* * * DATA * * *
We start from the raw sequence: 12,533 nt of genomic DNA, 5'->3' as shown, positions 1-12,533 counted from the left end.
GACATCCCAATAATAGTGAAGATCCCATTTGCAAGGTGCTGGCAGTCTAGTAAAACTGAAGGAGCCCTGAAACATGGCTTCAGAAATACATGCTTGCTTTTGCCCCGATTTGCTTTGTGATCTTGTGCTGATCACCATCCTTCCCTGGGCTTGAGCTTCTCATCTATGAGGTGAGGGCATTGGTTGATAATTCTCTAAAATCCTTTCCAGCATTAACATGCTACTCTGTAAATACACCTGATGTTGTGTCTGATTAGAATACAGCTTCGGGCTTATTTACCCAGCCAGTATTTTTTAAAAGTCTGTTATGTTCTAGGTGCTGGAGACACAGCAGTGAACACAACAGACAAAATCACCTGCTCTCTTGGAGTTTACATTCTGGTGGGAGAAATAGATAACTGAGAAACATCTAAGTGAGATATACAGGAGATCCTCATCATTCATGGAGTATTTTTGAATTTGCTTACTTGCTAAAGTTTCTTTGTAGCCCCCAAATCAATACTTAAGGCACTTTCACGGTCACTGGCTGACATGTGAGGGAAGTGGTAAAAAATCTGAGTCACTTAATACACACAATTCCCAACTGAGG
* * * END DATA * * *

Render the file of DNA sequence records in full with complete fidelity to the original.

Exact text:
We start from the raw sequence: 12,533 nt of genomic DNA, 5'->3' as shown, positions 1-12,533 counted from the left end.
GACATCCCAATAATAGTGAAGATCCCATTTGCAAGGTGCTGGCAGTCTAGTAAAACTGAAGGAGCCCTGAAACATGGCTTCAGAAATACATGCTTGCTTTTGCCCCGATTTGCTTTGTGATCTTGTGCTGATCACCATCCTTCCCTGGGCTTGAGCTTCTCATCTATGAGGTGAGGGCATTGGTTGATAATTCTCTAAAATCCTTTCCAGCATTAACATGCTACTCTGTAAATACACCTGATGTTGTGTCTGATTAGAATACAGCTTCGGGCTTATTTACCCAGCCAGTATTTTTTAAAAGTCTGTTATGTTCTAGGTGCTGGAGACACAGCAGTGAACACAACAGACAAAATCACCTGCTCTCTTGGAGTTTACATTCTGGTGGGAGAAATAGATAACTGAGAAACATCTAAGTGAGATATACAGGAGATCCTCATCATTCATGGAGTATTTTTGAATTTGCTTACTTGCTAAAGTTTCTTTGTAGCCCCCAAATCAATACTTAAGGCACTTTCACGGTCACTGGCTGACATGTGAGGGAAGTGGTAAAAAATCTGAGTCACTTAATACACACAATTCCCAACTGAGG